[-empyre-] Response to Stacia and 'feminine' identity

Hi Stacia et al
Thanks for looping Jill and me back into the discussion. Sorry you've been left carrying the torch but within the month I figured there'd be lots of ebbs and flows.

I have to say "feminine" identity was the part of the topic I felt and probably do still feel least affinity with. So the short answer is no, I don't think of my work as feminine in any way. Feminine, the word, to me screams of essentialism. In order not to have this knee-jerk reaction, I think I'd have to find other words or ideas to substitute in order to respond at all. Ummm - what about gender construction? or gender signifiers? Maybe another way to approach it is to work out from the specific to the general. Again, because it's the easiest for an online discussion group to have access to, I'll use the current project as the example. Because I am in fact a female, using the model of a female literary character (Scheherazade) as a meta-narrative reference point, there hasn't been any reason to either highlight or downplay my gender. Admittedly, I do restrict viewer access to most of my body and face but that's not so much about gender as installing a de-personalising device. The major gender signifier is my voice which is naturally quite light (I wish it weren't but it is). But what comes out of my mouth is not my story, it's other people's stories, and not necessarily in the biographical sense. Sometimes these are written in the first person and from the perspective of a man and so I am a man at such moments. But no, this is too simplistic, audiences are sophisticated enough to discern simultaneous multiple identities at work: there is me, the illusive Barbara Campbell, there is me the story teller, there is me evoking Scherazade, there is the character/s of the story, there is the voice of the writer, there are the voices of the characters and writers who have come before and after that particular night like ghosts and harbingers.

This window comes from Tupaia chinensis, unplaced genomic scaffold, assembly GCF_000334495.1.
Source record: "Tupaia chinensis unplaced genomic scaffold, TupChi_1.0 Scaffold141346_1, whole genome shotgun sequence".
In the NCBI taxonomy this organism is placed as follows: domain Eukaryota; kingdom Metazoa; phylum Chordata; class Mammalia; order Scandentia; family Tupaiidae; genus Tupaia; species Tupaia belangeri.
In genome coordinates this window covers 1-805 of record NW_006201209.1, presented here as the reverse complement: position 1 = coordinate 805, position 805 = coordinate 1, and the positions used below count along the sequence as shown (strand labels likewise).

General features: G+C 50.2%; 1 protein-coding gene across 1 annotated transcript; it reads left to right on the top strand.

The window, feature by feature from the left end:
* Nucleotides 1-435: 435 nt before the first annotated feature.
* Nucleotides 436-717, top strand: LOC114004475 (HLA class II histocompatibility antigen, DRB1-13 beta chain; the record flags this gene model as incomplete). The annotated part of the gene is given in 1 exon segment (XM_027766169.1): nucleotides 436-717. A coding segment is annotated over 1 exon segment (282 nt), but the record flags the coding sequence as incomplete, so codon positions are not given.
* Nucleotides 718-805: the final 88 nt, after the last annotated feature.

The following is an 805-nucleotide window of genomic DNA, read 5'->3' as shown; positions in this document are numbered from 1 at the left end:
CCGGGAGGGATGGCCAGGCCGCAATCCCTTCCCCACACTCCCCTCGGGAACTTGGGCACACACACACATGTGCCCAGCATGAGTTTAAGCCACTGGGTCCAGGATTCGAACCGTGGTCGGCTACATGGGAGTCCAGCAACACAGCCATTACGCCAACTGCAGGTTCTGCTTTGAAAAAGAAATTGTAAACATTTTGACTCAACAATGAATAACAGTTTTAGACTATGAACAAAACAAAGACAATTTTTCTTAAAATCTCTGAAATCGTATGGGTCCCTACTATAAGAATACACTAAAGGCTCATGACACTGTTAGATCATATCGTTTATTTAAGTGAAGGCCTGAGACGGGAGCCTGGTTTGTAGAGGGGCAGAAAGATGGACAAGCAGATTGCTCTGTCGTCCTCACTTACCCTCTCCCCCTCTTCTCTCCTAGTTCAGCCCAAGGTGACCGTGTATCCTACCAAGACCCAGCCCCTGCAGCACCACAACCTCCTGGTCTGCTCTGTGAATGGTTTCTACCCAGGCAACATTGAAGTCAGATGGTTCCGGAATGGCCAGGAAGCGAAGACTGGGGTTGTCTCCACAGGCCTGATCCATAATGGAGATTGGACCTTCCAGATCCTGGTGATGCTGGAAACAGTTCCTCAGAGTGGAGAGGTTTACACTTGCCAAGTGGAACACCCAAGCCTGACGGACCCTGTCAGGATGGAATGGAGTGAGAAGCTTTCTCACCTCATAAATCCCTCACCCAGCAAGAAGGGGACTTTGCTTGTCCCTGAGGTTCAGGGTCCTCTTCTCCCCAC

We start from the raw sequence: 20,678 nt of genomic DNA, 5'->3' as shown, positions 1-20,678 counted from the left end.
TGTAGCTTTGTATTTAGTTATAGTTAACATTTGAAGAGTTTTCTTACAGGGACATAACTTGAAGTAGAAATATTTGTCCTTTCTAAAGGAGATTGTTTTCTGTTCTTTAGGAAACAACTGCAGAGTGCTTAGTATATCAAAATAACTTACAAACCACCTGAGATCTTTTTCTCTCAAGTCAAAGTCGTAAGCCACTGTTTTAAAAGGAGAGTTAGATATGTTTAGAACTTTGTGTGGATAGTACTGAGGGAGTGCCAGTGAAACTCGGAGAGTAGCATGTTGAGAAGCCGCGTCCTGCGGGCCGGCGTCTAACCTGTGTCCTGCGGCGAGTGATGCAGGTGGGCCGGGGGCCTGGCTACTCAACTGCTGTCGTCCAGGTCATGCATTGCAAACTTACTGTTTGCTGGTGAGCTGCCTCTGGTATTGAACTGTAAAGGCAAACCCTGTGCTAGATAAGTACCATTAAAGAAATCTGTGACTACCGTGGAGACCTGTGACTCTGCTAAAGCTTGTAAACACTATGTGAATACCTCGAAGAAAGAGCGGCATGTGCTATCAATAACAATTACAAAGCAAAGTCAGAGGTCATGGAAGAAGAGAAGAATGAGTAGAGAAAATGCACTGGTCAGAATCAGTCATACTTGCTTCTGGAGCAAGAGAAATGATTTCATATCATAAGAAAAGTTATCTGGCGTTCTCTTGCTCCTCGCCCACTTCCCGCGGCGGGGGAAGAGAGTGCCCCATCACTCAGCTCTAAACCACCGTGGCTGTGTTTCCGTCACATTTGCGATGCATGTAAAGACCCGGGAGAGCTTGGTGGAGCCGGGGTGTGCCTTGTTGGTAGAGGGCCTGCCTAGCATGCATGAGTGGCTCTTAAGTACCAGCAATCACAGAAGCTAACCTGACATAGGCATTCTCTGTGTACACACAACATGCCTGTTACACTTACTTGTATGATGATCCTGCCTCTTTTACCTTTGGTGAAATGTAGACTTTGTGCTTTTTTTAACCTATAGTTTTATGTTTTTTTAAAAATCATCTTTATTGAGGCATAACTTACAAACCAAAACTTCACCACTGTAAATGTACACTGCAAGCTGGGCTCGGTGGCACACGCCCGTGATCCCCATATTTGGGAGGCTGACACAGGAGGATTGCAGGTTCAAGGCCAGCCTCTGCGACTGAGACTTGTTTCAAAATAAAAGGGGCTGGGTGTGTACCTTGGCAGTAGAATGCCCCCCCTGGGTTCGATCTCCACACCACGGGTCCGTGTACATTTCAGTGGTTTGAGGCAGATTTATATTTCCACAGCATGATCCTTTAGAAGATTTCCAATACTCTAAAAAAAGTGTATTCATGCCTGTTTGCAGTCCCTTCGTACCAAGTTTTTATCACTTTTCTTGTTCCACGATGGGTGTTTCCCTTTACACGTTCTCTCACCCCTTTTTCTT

(And now I am really really sorry but I'm going to have to press the pause button as tonight's performance is drawing closer and then I have to take the project to Paris tomorrow. So, I'll get back to this in a couple of days. Perhaps, so as not to leave you dangling completely, I could direct you to an early story that for me was one of the hardest to perform from a gender perspective? Here's the link to the text. Remember, the performances themselves cannot be downloaded after the fact. http://1001.net.au/cgi-bin/isengine?o=1001&action=display&id=272)

On 10/06/2007, at 4:00 AM, empyre-request@lists.cofa.unsw.edu.au wrote:

With all this said, I don't set out to construct or
perform a "feminine" identity. These are natural
outshoots of who I am. I just wanted to bring this up
for discussion and ask Jill and Barbara to talk about
how they respond to that part of this month's topic.
Do y'all think of your performance work as "feminine"
in any way? How do notions of the "feminine" drive
your work or bring it to a screeching halt?
Skype contact: bcperformance

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